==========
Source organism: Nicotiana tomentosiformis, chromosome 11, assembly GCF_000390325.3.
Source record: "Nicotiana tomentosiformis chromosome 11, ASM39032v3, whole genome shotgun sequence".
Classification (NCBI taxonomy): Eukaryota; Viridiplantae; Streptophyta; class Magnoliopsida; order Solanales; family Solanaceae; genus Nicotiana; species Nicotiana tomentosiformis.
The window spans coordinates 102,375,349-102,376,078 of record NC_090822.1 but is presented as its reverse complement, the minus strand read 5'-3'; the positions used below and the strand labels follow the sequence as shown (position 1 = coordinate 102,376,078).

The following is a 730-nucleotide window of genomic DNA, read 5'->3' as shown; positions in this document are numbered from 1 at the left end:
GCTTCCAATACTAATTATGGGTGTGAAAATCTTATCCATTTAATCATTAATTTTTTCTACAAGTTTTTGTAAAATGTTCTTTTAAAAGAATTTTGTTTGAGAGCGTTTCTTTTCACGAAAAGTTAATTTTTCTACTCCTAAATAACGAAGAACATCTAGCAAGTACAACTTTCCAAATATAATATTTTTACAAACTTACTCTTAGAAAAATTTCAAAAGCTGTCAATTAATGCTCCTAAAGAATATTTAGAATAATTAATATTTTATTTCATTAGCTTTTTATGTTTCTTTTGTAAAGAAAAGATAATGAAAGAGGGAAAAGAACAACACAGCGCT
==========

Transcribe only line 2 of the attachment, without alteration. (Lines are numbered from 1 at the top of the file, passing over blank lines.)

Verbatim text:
Source record: "Nicotiana tomentosiformis chromosome 11, ASM39032v3, whole genome shotgun sequence".